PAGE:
Isabella of Castile: Europe’s First Great Queen

Giles Tremlett. Bloomsbury, $35 (624p) ISBN 978-1-63286-520-5
Tremlett (Catherine of Aragon), Madrid correspondent for the Economist, reveals how decades of ineffective rulers led the Crown of Castile to land on the unlikely head of Isabella (1451–1504), who usurped the throne of her underage niece in her quest to create a powerful unified Spain. He successfully argues that Isabella’s strong sense of duty to God and country strengthened her resolve for unification and her drive to convert heretics to Christianity, resulting in a reign with long-lasting consequences in the Western world. Much of this well-written account covers Isabella’s unique working relationship with her less politically astute husband, Ferdinand of Aragon, and her eagerness to wage war. Tremlett emphasizes her zeal and deftness with resources in furthering Spain’s interests as she perceived them. Clear descriptions of Castilian court politics reveal how the hopeful explorer Columbus finally received Isabella’s funding and approval for his westbound routes, inadvertently launching the Native American genocide while expanding Spanish supremacy. However, despite much attention, there’s little sense of immediacy regarding the Moorish invasions that Isabella (and the Iberian Peninsula generally) feared, making her forced conversions during the Inquisition and Reconquista less understandable to modern readers. Tremlett’s unsentimental portrait reveals an ambitious queen whose accomplishments of prescient religious reform, westward exploration, and empire-building far outshone those of her contemporary European monarchs. (Mar.)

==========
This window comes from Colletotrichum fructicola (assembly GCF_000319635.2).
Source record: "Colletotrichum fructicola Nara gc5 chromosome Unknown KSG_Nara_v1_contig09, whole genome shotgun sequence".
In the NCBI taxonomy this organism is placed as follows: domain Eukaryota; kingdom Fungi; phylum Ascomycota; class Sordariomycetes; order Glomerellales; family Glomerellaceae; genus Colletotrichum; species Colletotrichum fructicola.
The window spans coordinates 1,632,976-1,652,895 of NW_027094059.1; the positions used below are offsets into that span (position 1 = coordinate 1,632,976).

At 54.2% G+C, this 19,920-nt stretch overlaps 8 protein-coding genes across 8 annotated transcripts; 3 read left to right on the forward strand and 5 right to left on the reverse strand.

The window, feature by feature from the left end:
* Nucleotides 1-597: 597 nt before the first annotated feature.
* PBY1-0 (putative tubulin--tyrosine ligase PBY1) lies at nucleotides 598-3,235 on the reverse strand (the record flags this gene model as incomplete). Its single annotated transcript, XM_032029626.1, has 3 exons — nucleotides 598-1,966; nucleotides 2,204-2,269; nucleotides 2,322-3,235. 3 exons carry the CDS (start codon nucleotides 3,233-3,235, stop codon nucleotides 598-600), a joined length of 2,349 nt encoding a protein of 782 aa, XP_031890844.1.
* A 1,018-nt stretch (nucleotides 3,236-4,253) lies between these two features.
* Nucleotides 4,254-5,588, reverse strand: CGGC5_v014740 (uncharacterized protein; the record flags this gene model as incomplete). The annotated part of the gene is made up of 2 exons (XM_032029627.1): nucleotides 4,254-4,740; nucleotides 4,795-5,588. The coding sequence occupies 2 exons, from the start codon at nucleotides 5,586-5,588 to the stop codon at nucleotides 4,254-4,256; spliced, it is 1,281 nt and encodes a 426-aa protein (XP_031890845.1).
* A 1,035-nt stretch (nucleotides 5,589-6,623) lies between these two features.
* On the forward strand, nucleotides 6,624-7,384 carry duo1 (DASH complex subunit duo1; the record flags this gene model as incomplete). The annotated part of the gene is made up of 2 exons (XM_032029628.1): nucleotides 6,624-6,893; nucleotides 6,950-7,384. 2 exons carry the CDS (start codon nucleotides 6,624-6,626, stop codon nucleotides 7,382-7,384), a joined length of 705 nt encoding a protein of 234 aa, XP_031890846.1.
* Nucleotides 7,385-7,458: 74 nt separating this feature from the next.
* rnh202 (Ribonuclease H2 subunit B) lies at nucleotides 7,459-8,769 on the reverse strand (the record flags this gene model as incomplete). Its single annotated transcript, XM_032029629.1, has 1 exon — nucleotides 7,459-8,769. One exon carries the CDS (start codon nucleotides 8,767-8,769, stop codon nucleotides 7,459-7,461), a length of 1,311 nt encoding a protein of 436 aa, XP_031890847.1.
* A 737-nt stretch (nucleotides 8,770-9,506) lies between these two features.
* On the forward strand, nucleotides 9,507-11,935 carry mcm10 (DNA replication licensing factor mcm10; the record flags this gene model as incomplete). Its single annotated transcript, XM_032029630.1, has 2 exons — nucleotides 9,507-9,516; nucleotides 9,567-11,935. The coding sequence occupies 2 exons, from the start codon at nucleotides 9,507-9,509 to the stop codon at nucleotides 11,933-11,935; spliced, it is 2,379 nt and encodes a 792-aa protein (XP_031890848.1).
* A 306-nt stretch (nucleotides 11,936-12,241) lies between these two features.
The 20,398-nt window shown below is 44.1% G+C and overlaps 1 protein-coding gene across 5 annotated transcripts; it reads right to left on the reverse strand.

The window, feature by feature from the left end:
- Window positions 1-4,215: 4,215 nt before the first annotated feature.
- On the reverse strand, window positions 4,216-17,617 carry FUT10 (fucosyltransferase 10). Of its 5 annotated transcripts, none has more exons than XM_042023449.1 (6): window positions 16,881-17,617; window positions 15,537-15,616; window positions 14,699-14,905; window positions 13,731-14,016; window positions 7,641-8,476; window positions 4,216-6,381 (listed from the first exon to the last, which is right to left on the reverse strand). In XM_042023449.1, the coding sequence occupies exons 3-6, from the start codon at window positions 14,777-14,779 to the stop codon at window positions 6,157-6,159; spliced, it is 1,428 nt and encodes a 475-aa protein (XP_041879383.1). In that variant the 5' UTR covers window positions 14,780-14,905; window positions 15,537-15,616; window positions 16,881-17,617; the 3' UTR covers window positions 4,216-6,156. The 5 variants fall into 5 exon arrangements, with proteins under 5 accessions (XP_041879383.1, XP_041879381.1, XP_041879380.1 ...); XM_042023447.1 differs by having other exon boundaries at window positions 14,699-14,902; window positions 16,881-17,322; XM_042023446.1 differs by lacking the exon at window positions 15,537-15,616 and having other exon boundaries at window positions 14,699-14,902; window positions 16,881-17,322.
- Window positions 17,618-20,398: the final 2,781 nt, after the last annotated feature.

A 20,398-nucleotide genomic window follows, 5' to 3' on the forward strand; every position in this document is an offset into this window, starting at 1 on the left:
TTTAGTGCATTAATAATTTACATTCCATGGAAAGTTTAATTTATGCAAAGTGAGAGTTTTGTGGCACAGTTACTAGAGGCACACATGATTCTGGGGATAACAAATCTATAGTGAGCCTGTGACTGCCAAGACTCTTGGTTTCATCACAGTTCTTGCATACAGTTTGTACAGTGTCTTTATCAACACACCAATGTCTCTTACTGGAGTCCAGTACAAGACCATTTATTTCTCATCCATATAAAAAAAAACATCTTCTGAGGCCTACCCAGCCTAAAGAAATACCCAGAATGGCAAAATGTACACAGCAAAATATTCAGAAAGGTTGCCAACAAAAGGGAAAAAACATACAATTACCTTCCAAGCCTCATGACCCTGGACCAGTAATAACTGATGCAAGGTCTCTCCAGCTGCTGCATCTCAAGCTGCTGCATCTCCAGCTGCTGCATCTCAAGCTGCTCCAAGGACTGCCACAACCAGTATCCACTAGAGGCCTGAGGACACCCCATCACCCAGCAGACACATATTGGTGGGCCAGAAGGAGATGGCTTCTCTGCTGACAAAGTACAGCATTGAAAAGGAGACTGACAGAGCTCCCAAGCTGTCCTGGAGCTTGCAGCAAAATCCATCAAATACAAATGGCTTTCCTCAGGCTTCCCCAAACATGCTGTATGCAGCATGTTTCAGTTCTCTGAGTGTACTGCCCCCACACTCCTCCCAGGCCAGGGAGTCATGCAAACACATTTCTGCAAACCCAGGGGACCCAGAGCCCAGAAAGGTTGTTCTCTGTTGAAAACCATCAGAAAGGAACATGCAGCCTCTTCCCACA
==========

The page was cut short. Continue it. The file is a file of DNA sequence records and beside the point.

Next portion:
Reviewed on: 01/02/2017
Release date: 03/07/2017
Genre: Nonfiction
MP3 CD - 978-1-5436-2398-7
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